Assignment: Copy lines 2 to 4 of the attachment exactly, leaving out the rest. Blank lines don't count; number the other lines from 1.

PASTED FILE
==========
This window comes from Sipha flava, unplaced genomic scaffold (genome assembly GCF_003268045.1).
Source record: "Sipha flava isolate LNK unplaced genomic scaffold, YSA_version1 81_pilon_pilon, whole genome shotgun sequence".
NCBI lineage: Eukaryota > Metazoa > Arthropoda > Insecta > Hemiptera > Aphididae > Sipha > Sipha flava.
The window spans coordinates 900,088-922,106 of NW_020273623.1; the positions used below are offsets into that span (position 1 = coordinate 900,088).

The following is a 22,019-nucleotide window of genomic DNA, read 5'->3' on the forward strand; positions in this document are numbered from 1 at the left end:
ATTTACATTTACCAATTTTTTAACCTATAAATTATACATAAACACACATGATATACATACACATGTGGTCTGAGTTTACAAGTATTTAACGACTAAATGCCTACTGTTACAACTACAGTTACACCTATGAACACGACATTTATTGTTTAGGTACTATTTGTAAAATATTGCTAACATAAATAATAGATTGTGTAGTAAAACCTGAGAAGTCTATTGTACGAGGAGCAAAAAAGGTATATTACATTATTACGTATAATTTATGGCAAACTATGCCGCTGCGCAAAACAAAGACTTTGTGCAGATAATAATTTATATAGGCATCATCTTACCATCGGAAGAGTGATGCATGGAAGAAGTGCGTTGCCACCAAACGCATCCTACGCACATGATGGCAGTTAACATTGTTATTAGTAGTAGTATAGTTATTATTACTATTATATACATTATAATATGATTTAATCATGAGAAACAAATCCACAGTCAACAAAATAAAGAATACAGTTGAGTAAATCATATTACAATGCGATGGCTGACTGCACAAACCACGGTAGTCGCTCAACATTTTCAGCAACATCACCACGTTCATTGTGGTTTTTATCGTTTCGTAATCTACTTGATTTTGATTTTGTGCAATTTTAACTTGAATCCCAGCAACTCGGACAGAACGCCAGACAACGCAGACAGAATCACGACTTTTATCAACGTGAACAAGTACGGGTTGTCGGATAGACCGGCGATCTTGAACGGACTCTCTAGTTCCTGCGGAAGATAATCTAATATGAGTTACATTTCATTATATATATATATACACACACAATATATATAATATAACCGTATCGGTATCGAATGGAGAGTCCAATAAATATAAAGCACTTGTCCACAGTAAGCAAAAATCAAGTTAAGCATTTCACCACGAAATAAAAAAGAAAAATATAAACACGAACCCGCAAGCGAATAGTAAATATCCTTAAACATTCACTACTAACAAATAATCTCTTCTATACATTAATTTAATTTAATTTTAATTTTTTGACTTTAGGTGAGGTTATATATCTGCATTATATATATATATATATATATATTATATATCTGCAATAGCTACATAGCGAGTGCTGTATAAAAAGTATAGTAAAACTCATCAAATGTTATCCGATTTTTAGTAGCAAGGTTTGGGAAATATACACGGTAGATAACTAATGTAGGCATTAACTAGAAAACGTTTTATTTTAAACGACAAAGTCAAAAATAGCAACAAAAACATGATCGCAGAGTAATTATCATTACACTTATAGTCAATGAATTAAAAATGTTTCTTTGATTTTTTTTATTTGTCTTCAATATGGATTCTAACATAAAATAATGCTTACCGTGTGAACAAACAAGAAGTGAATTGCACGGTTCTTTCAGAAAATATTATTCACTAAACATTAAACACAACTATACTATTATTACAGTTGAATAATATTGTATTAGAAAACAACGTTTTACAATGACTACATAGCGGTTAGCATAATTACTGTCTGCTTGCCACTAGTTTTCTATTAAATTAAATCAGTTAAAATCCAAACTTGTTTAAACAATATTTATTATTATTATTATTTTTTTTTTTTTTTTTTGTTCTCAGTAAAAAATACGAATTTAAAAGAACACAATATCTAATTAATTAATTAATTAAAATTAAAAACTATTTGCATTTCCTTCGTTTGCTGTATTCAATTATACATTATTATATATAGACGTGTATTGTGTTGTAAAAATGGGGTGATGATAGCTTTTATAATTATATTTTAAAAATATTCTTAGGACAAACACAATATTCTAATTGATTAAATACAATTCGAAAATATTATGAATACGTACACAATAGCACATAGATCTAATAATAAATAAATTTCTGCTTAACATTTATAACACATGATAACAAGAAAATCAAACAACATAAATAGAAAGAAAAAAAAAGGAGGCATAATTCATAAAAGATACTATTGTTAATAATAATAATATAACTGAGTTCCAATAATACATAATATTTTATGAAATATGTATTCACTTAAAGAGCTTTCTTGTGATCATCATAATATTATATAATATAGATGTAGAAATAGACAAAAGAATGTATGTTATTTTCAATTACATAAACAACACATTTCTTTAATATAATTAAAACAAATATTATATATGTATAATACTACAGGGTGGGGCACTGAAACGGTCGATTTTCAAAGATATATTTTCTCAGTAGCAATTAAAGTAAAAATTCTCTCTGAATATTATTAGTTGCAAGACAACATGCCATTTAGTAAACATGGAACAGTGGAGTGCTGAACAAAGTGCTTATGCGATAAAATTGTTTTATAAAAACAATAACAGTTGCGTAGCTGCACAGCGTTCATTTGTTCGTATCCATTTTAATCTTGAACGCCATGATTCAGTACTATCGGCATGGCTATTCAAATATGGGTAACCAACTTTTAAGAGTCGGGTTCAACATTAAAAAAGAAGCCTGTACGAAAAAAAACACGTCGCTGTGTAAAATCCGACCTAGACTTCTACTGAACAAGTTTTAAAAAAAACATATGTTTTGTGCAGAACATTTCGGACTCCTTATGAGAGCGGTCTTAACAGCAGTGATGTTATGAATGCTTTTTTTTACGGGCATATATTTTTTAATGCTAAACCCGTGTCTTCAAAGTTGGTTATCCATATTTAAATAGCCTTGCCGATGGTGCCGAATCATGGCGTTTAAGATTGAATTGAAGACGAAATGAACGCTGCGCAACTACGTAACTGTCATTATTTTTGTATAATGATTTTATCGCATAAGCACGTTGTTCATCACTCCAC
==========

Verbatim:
Source record: "Sipha flava isolate LNK unplaced genomic scaffold, YSA_version1 81_pilon_pilon, whole genome shotgun sequence".
NCBI lineage: Eukaryota > Metazoa > Arthropoda > Insecta > Hemiptera > Aphididae > Sipha > Sipha flava.
The window spans coordinates 900,088-922,106 of NW_020273623.1; the positions used below are offsets into that span (position 1 = coordinate 900,088).